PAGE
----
iPhone 6 rumors: release date, specs, concepts

Rumors about the smartphone’s launch date claim we may get the handset somewhere in September, after the company reportedly releases its phablets in May.

Estimates made by research firm DisplaySearch suggest that two iPhones of different screen sizes will be released by Cupertino this year.

One such device would come with a 5.5-inch display based on LTPS (low-temperature polysilicon) LCD that has 1920 x 1080 resolution and a 401 ppi density.

The other is expected to pack a 4.7-inch LTPS screen with a 386 pixel density and 1600 x 900 resolution.

Based on these rumors, designer Alex Casabň created a concept of the device with a 4.7 inches display, and a design similar to that of the iPhone 5S.

Another iPhone concept inspired by the rumors suggesting the implementation of a larger display was designed by Mustafa Dağdelen.

The iPhone 5S and 5C were launched on the world’s largest mobile operator China Mobile this week.

Tim Cook was present at the event in Beijing at the main Apple Store and he took the opportunity to announce that the iPhone’s arrival on the carrier “is just the beginning of China Mobile and Apple coming together to deliver the best experience in the world.”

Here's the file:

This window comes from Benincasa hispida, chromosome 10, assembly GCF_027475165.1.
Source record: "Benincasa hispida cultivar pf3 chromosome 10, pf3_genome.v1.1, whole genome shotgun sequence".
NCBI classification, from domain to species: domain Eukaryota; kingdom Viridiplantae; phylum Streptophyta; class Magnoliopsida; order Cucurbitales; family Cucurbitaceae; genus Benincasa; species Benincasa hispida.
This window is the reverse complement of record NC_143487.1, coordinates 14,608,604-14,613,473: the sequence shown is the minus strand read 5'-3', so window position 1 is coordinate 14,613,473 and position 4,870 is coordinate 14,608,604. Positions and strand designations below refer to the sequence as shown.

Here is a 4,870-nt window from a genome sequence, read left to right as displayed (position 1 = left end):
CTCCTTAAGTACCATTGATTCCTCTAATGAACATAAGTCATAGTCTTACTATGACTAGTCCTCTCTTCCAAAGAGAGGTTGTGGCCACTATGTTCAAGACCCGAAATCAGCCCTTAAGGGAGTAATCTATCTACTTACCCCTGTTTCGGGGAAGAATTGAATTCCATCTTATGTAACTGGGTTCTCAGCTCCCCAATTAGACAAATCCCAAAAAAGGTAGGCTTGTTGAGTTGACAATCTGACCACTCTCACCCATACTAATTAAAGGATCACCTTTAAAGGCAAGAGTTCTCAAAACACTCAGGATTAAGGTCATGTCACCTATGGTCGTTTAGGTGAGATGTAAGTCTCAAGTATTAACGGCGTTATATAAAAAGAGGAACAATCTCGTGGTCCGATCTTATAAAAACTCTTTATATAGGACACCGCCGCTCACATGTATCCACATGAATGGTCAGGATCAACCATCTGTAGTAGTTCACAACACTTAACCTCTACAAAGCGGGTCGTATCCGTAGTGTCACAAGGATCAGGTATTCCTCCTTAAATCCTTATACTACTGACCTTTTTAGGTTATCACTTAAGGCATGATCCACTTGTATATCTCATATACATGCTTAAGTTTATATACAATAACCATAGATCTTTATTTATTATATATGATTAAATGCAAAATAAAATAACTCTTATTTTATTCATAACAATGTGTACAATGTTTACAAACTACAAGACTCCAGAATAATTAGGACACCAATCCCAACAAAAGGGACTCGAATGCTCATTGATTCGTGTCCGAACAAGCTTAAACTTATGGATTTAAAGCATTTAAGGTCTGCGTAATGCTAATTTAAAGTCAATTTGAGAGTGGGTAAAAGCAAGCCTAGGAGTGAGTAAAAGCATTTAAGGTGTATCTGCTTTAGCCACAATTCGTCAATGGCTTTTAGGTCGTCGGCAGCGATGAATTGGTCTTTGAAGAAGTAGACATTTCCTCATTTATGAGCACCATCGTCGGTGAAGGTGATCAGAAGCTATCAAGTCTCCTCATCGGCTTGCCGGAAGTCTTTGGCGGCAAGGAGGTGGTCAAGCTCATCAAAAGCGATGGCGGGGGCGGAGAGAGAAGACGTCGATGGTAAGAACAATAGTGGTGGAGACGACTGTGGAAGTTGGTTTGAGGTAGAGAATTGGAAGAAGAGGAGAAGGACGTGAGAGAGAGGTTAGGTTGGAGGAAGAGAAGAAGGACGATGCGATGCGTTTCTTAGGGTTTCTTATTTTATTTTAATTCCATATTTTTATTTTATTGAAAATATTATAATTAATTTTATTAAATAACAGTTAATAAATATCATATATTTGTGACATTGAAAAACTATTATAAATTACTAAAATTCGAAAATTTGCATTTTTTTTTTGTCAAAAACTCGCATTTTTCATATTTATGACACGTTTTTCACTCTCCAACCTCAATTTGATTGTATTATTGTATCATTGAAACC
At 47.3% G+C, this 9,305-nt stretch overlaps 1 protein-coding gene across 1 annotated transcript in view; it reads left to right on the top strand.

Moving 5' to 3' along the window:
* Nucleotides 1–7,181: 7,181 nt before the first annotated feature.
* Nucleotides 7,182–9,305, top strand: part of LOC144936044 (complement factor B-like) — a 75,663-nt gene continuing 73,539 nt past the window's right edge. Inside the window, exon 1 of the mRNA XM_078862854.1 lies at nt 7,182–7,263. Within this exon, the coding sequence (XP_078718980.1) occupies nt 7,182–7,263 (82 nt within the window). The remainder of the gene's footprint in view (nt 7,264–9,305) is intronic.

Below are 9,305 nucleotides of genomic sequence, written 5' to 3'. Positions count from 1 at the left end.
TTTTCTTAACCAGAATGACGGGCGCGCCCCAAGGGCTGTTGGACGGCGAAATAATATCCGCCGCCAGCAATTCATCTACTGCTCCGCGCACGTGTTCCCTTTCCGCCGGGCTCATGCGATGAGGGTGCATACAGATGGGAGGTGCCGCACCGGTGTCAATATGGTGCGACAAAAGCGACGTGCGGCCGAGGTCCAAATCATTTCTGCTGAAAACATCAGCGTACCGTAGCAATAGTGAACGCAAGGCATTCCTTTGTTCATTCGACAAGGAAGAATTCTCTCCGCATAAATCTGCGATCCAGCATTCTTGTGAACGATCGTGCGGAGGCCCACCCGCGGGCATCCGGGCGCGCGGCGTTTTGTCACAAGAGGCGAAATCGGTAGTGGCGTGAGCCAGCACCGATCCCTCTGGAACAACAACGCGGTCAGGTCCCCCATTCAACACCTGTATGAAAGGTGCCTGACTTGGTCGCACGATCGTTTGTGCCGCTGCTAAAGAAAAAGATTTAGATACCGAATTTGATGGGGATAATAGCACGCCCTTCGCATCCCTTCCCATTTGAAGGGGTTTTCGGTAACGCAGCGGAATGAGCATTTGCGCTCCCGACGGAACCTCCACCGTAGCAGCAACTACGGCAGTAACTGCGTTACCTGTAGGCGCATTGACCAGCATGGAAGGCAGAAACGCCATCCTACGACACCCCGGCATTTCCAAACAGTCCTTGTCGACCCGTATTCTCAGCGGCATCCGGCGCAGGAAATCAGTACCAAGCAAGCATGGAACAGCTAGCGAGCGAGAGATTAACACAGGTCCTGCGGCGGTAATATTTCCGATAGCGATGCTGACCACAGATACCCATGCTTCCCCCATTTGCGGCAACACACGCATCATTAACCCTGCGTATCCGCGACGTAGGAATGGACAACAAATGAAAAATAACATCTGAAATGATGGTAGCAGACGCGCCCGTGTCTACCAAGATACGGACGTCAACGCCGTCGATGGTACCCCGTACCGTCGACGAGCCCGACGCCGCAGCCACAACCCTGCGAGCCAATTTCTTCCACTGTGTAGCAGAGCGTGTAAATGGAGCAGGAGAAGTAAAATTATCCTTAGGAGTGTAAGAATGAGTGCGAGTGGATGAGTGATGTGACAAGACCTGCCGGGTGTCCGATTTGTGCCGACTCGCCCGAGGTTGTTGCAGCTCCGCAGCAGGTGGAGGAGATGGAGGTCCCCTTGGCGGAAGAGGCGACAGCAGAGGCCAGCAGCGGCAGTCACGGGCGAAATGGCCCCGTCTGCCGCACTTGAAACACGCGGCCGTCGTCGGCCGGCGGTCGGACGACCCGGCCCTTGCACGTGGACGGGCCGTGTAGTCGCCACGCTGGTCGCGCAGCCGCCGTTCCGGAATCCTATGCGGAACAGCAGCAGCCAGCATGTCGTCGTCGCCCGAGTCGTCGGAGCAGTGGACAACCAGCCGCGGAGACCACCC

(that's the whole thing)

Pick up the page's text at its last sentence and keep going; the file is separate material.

Asked if an iPhone with a bigger screen was in the works, the CEO hinted at future Apple products and promised that his team was working on “great things.”

“We never talk about future things,” he said. “We have great things we are working on, but we want to keep them secret. That way you will be so much happier when you see it.”

The iPhone 6 is also expected to be a lot thinner than its predecessor, South Korean publication ET News reported.

Others rumors suggested that the Touch ID sensor that will be included in the iPhone 6 will enter production in Q2 of 2014.

Production of the chips using a 65nm process technology is set to start at Taiwan Semiconductor Manufacturing Company (TSMC), Digitimes reported.

TSMC will shift from the current 8-inch fab to a larger 12-inch fab in order to pump up the production rate.